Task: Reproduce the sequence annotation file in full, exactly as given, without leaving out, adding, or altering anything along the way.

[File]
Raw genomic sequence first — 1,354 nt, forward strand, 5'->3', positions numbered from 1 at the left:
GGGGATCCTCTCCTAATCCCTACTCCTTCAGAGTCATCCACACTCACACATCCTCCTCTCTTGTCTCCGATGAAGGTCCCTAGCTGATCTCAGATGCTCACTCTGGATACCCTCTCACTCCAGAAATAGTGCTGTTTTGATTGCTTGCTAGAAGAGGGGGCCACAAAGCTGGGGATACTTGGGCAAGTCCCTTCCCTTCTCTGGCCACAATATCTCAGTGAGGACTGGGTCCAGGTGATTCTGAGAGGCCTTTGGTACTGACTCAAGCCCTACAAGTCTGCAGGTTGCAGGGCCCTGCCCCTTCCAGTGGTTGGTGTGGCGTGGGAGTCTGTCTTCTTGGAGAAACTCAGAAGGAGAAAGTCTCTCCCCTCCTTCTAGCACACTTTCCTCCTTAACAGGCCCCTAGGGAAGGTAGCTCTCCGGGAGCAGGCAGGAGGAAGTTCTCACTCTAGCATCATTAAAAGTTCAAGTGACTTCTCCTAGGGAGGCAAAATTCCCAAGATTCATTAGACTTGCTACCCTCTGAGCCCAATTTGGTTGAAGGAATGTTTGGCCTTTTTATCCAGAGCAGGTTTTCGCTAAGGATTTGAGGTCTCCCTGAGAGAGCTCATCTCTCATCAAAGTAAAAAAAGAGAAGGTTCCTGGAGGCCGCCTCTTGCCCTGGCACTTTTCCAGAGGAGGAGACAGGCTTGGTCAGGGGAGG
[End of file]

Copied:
Raw genomic sequence first — 1,354 nt, forward strand, 5'->3', positions numbered from 1 at the left:
GGGGATCCTCTCCTAATCCCTACTCCTTCAGAGTCATCCACACTCACACATCCTCCTCTCTTGTCTCCGATGAAGGTCCCTAGCTGATCTCAGATGCTCACTCTGGATACCCTCTCACTCCAGAAATAGTGCTGTTTTGATTGCTTGCTAGAAGAGGGGGCCACAAAGCTGGGGATACTTGGGCAAGTCCCTTCCCTTCTCTGGCCACAATATCTCAGTGAGGACTGGGTCCAGGTGATTCTGAGAGGCCTTTGGTACTGACTCAAGCCCTACAAGTCTGCAGGTTGCAGGGCCCTGCCCCTTCCAGTGGTTGGTGTGGCGTGGGAGTCTGTCTTCTTGGAGAAACTCAGAAGGAGAAAGTCTCTCCCCTCCTTCTAGCACACTTTCCTCCTTAACAGGCCCCTAGGGAAGGTAGCTCTCCGGGAGCAGGCAGGAGGAAGTTCTCACTCTAGCATCATTAAAAGTTCAAGTGACTTCTCCTAGGGAGGCAAAATTCCCAAGATTCATTAGACTTGCTACCCTCTGAGCCCAATTTGGTTGAAGGAATGTTTGGCCTTTTTATCCAGAGCAGGTTTTCGCTAAGGATTTGAGGTCTCCCTGAGAGAGCTCATCTCTCATCAAAGTAAAAAAAGAGAAGGTTCCTGGAGGCCGCCTCTTGCCCTGGCACTTTTCCAGAGGAGGAGACAGGCTTGGTCAGGGGAGG